"You cannot all be the King of England" into Medieval Latin

By Abcormal, in 'English to Latin Translation', Oct 11, 2019.

  1. Bitmap Civis Illustris

    • Civis Illustris
    Location:
    Cygnea, Gena
    It makes sense to elide 'de' because it was elided in classical Latin already.
  2. Pacifica grammaticissima

    • Civis Illustris
    Location:
    Belgium
  3. Bitmap Civis Illustris

    • Civis Illustris
    Location:
    Cygnea, Gena

    The same elision rules that apply for the scansion of poetry also apply for scanning prose.
  4. Pacifica grammaticissima

    • Civis Illustris
    Location:
    Belgium
    I thought that was a matter of some controversy.
  5. Bitmap Civis Illustris

    • Civis Illustris
    Location:
    Cygnea, Gena
    I haven't heard of any controversy in that regard. Where did you read that?
  6. Pacifica grammaticissima

    • Civis Illustris
    Location:
    Belgium
    I don't exactly remember. Just in some forum conversations, I think.
  7. Abcormal New Member

    Last edited by Abcormal, Oct 16, 2019
  8. Bitmap Civis Illustris

    • Civis Illustris
    Location:
    Cygnea, Gena

    Hmm ... ok ... the wiki article on Cicero's clausulae takes elisions for granted ... it also elides de in one example there ;) https://en.wikipedia.org/wiki/Clausula_(rhetoric)
  9. Abcormal New Member

    Which are? Please elaborate.
  10. Bitmap Civis Illustris

    • Civis Illustris
    Location:
    Cygnea, Gena
    Well, to put it in a simple formula:

    if vowel 1 (+m) meets (h+) vowel 2, vowel 1 gets elided.

    e.g. frustra esse = frustr'esse
    vocem audire = voc'audire
    tecta habere = tect'(h)abere
    monstrum horret = monstr'(h)orret

    es and est are exceptions. There, the e gets elided:

    bos formosa est = bos fromosa'st
    templum es = templum's
    Abcormal likes this.
  11. Ser 鳥王

    • Civis Illustris
    Oh! The Song of Roland's ambdui vus en taisez. Yes, that would be a better choice.

    I am surprised I didn't know about all these unelided de prepositions. The more you know. :)
    Abcormal likes this.
  12. Abcormal New Member

    :) I know, right? I'll use "de Engleterre", it seems more "authentic" that way, if you will. Oh, and the "Leis de Willelme" was actually written in the 12th century, sorry for the typo ^^;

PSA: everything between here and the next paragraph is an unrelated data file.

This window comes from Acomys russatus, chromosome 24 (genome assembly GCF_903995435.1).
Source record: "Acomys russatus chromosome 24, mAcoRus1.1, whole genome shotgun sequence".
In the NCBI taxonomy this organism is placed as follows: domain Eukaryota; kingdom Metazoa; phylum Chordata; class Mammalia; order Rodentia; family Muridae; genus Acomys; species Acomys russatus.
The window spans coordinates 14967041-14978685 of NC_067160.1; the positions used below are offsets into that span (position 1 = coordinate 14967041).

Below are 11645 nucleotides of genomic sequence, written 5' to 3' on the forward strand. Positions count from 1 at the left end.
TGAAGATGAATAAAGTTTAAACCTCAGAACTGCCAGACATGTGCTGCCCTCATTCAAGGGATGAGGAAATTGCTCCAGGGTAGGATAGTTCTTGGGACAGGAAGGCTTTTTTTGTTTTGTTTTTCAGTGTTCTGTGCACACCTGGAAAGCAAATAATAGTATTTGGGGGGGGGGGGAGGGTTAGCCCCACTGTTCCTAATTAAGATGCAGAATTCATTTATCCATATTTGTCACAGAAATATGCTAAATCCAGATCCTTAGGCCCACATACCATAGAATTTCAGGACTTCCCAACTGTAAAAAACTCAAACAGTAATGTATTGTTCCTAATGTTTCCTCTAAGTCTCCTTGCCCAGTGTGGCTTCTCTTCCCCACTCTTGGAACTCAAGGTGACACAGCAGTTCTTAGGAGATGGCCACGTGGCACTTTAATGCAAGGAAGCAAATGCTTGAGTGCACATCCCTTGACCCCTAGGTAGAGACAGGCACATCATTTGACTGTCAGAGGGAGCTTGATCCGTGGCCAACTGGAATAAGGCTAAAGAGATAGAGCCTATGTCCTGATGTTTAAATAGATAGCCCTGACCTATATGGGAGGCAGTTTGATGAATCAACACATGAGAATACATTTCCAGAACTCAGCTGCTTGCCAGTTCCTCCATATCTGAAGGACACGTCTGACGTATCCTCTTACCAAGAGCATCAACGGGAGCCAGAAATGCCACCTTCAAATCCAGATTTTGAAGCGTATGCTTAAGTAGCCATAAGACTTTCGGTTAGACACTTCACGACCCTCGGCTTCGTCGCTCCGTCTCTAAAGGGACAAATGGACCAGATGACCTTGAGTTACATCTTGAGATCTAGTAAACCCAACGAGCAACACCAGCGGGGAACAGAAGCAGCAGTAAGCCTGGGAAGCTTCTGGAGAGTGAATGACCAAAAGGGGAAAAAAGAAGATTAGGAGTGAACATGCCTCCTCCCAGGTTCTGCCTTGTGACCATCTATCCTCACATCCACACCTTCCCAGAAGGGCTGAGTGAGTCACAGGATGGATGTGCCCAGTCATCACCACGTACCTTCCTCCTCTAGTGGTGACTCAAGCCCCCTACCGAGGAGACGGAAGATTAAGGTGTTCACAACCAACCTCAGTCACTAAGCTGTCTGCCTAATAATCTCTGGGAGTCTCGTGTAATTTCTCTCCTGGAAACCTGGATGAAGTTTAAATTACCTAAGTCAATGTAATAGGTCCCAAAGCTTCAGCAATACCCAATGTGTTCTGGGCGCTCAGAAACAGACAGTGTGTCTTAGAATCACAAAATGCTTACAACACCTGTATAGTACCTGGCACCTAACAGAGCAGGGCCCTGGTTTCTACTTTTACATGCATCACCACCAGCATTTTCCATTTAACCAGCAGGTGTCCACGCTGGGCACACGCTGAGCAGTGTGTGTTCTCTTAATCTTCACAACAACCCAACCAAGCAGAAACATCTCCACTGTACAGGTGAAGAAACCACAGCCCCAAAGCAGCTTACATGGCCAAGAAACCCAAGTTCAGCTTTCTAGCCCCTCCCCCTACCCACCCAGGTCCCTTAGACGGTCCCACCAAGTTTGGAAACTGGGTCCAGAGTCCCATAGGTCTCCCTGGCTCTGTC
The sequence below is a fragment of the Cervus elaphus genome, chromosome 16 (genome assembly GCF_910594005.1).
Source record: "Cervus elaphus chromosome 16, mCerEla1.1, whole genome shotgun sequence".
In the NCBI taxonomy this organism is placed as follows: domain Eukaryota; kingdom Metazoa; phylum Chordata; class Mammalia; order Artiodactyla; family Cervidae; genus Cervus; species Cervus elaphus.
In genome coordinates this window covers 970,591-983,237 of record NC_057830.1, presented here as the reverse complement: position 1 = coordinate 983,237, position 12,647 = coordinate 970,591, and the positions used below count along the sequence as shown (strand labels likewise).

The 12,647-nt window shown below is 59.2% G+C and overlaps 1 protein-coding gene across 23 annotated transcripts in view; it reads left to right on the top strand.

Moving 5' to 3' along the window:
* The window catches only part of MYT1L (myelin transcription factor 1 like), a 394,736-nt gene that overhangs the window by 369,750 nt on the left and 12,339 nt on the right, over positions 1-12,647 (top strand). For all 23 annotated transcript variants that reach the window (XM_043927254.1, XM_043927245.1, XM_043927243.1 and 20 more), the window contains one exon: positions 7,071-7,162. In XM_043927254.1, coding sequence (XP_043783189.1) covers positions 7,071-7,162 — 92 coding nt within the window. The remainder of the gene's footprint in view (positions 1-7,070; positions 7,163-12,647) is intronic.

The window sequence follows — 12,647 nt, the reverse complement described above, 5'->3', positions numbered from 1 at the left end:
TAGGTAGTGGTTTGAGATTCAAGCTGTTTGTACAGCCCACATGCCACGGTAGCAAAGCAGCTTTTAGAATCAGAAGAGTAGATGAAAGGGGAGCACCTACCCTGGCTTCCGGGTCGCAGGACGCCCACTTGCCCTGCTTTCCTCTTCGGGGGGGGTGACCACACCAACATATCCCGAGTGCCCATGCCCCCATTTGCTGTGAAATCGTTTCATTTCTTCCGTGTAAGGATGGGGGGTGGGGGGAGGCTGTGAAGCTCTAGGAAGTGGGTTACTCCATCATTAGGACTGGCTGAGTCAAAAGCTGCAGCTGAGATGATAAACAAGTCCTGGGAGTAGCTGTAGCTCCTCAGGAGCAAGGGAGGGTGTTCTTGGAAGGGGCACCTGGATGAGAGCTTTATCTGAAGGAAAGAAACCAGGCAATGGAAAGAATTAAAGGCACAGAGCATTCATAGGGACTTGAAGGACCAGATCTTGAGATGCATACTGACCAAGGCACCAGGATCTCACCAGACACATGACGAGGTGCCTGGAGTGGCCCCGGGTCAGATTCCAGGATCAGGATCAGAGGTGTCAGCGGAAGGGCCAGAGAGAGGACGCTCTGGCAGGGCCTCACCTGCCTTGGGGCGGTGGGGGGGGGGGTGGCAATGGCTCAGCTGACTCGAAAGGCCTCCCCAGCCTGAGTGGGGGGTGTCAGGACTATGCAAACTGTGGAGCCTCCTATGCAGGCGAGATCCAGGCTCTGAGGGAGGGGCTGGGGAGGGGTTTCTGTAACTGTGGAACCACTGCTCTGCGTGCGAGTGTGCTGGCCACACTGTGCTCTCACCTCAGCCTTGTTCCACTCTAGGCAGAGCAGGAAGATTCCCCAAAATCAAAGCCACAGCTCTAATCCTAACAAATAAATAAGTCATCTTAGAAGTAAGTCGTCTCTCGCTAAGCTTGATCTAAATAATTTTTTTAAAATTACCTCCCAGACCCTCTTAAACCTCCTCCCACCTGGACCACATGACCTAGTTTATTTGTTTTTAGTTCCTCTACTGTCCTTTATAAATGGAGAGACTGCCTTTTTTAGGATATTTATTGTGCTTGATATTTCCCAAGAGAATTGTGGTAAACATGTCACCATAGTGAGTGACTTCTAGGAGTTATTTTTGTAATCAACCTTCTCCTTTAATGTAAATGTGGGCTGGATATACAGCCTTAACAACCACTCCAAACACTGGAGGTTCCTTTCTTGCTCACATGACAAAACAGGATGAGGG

13. Godmy A Monkey

    • Civis Illustris
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    Bohemia
    Sorry for getting back to this so late, but I suppose I won't confuse the OP by this at least.
    So, in a word to word translation, you're, of course, absolutely correct that it translates this and that way, but I would argue that from the point of phraseology/lexicology the Latin strongly preferred the phrase "King of [People-of-the-nation_gen-pl]" where modern languages say "King of [Country]". From that point, it would be more correct to translate "King of [Country]" or "King of [Country_adjective]" as "King of [People-of-the-nation_gen-pl]". Of the top of my head: Persārum Rēx and Rēx Persārum - very frequent (more than few examples), while all other mutations (Rex Persiae, Rex Persicus are virtually if not absolutely non-exstant...)

    So, just as a lexicological note...
  14. Bitmap Civis Illustris

    • Civis Illustris
    Location:
    Cygnea, Gena
    I know that the Ancients thought more in terms of peoples and had less of a concept of nations and national borders.

    I'd say it's a different matter when translating modern concepts, though. Abcormal has already said that the attested term for that time was rex Anglorum (which also made sense), so there seems to be no debate.
    I would be a bit more reluctant to chose the name of the people rather than the country when it comes to more modern emperors ... for example, I wouldn't call the last German emperor 'emperor of the Germans', and I wouldn't call the last Austrian emperor 'emperor of the Austrians' ... I would call the Belgian king 'king of the Belgians', though ... mainly because that's his title :p
    Godmy likes this.
  15. Godmy A Monkey

    • Civis Illustris
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    Bohemia
    I see, well those are interesting questions ;) Maybe we should research how those mentioned were really titled in their age :) (let's say 18th century)

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